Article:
When Do Kittens Stop Growing? How To Tell If Your Feline's Fully Grown
Kittens, like other babies, grow up too fast. If we had our way, those adorable fluff balls would stay small forever (or at least a little longer). Wondering how long you have until your cat reaches adulthood? We talked with Lauren Demos, BVMS, Hons, DABVP (Feline), chief veterinary officer for Pettable and Top Vets Talk Pets correspondent, to find out when kittens stop growing and what you can expect along the way.
When Do Cats Stop Growing?
You can expect your cat to be almost fully grown after a year. "For the average cat, 95 percent of growth is complete by nine to 12 months," Demos says.
Most of a cat's growth happens in the first six months, Demos says. During this period, there's an exponential growth curve. Kittens are putting on a lot of weight, gaining muscle mass, and their bones are lengthening at a rapid rate. "Kittens can eat as much as they want at this stage because they need the nutrients to build proper bone and muscle structure," Demos says.
Kittens do a lot of learning during this phase, too. It's a good time to expose your cat to experiences you want them to be open to in the future, like nail trimming and eating different types of foods (dry, wet, and shredded).
How To Tell if Your Cat Is Fully Grown
Your cat should stop gaining weight when she's done growing. You can keep an eye on this with the following tip from Demos: Weigh your cat once or twice a month. In their first five months, most kittens gain about one pound per month. When your cat's weight reaches a plateau and is holding steady at 12 to 14 pounds—the healthy weight of an average domestic shorthair cat—that's a good indicator that your cat is fully grown.
After reaching adulthood, cats continue to mature socially and behaviorally. Most of this development occurs in the first two years of a cat's life. Because kittens and younger cats are still learning and developing, it's the easiest time to bond and train.
Factors That Affect Kitten Growth
While age and weight are general cues to knowing your cat is fully grown, not all kittens are the same. Gender, breed, and neutering can each affect how long it takes your kitten to reach adulthood.
Some cat breeds are significantly smaller or larger than the average housecat. For example, Siamese, Sphynx, and Khao Manee cats generally have a lower body weight and may reach their full size earlier. Larger cat breeds like Maine coons can weigh up to 25 pounds or more. Their growth takes a minimum of two or three years, Demos says, because they're so much bigger than most other cat breeds.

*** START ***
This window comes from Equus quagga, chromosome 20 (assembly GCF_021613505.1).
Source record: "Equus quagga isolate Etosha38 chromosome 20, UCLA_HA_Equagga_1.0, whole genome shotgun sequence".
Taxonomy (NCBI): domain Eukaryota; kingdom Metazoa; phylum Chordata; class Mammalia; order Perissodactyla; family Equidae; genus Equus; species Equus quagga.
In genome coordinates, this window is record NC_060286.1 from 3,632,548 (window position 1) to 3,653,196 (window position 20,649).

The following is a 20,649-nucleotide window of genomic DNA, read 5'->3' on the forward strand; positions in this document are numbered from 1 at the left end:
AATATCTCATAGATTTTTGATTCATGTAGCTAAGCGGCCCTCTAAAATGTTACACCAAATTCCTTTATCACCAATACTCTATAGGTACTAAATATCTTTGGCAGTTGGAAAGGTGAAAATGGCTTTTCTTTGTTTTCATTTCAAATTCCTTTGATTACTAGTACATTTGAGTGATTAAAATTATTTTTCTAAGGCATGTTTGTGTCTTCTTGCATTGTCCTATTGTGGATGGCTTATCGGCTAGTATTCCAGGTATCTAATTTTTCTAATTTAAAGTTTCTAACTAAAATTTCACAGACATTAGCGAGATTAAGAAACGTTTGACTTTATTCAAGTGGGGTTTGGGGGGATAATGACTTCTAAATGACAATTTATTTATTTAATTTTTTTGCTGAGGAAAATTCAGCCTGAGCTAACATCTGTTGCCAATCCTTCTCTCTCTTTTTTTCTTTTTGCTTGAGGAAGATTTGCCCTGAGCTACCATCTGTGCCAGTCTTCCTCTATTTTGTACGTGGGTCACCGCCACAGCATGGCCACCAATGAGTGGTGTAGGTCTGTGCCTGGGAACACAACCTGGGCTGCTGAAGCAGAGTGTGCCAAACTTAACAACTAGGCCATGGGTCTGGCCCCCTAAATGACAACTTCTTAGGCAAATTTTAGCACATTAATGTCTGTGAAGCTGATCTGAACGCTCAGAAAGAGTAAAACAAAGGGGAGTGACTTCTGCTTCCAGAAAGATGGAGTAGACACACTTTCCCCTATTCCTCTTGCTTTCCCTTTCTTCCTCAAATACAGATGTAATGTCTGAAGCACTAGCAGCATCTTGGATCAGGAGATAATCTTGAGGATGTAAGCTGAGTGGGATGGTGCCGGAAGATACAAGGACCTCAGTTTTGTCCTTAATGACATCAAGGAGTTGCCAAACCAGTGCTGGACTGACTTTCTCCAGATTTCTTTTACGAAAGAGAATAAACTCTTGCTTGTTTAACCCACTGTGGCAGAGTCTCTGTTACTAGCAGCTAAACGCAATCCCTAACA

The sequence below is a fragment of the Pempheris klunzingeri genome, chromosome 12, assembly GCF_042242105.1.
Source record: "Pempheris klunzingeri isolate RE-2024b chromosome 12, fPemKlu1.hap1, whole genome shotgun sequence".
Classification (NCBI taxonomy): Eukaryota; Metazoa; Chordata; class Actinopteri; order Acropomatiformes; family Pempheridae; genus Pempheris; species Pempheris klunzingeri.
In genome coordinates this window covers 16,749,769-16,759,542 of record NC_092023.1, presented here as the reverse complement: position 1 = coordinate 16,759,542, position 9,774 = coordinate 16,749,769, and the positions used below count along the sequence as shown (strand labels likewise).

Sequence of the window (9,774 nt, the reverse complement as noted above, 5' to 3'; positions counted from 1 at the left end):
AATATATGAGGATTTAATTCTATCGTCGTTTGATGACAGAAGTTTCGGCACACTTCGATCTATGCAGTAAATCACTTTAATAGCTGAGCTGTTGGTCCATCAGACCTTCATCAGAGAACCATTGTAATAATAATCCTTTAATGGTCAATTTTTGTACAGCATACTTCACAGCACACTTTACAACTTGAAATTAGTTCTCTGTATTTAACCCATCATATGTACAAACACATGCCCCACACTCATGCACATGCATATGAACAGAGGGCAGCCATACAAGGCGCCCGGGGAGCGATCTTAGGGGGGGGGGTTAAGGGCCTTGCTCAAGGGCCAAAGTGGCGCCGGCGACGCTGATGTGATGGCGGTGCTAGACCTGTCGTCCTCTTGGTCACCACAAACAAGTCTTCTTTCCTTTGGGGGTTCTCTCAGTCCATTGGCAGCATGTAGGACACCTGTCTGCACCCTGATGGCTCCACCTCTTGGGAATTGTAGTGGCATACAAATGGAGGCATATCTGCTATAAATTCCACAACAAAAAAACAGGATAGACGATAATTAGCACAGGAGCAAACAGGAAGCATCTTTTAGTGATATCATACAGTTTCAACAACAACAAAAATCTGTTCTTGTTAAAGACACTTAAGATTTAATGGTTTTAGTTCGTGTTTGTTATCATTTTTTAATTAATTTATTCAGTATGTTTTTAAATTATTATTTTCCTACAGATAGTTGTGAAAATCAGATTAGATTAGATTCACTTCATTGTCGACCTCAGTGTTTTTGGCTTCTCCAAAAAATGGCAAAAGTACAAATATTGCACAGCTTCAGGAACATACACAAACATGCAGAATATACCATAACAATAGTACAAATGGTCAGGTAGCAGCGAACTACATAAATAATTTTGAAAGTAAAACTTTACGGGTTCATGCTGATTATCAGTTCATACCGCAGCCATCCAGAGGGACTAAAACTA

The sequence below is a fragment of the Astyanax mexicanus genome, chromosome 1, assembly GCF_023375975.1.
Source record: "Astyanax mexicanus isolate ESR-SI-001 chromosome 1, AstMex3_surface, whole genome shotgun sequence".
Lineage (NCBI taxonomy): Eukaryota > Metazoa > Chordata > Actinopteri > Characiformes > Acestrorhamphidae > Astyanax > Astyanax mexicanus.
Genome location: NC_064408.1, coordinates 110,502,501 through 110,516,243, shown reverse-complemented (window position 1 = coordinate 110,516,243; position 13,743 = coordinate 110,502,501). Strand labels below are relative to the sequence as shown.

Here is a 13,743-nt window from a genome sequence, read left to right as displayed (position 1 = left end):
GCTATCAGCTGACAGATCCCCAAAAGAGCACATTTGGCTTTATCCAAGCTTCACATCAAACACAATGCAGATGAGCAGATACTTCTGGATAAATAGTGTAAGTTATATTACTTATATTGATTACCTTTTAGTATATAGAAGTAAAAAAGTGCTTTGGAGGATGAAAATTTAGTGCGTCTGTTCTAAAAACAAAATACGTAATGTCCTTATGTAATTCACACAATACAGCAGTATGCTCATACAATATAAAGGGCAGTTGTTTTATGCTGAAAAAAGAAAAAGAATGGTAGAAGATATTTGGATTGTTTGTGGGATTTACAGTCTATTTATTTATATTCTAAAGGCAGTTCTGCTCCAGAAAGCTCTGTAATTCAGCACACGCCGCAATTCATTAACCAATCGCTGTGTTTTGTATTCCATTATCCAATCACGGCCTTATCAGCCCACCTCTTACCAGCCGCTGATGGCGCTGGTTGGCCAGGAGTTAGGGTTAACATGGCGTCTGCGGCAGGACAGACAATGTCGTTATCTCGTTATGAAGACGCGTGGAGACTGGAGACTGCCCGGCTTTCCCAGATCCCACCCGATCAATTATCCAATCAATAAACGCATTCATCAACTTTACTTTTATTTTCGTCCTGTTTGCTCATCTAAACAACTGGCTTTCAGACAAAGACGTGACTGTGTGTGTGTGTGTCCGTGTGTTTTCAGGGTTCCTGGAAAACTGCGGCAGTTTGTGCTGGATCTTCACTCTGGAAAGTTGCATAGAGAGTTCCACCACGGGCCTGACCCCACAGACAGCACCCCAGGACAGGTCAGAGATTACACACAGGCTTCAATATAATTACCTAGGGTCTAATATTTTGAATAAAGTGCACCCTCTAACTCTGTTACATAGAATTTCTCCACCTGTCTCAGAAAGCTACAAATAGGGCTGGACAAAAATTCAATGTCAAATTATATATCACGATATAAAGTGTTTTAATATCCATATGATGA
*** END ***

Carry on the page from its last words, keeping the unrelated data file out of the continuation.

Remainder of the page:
Ask your veterinarian what the average adult weight is for your cat's breed. That way, you'll know when your cat is reaching maturity and when to switch from kitten to adult food.
As with most species, male cats are typically bigger than females. That means you can expect the average male cat's weight to be closer to 14 pounds. "Male cats are usually 10- to 15-percent larger," Demos says. "But you never know. I've met some really big female cats, too."
According to Demos, one thing that makes a big difference in the growth of male kittens is neutering. Neutering removes the stimulation of various hormones that are a part of the growing process. If the procedure is done too soon in a kitten's development, the growth cycle is stopped abruptly.
"If given a choice, I recommend waiting until your male kitten is closer to five or six months old before having the procedure," Demos says. The main reason for that is because the urethra—the tube that carries urine from the bladder to outside—will also grow larger if you don't neuter them too early in life.
Have a female cat? You don't have to worry about the timing of spaying as the procedure doesn't seem to impact female cat's growth in the same way.
Kittenhood is fleeting, so keep your camera at the ready. You'll want to capture your kitty's sweet baby face and silly antics. The good news: Although your cat will stop growing, her curiosity and zest for life (and naps) will always remain.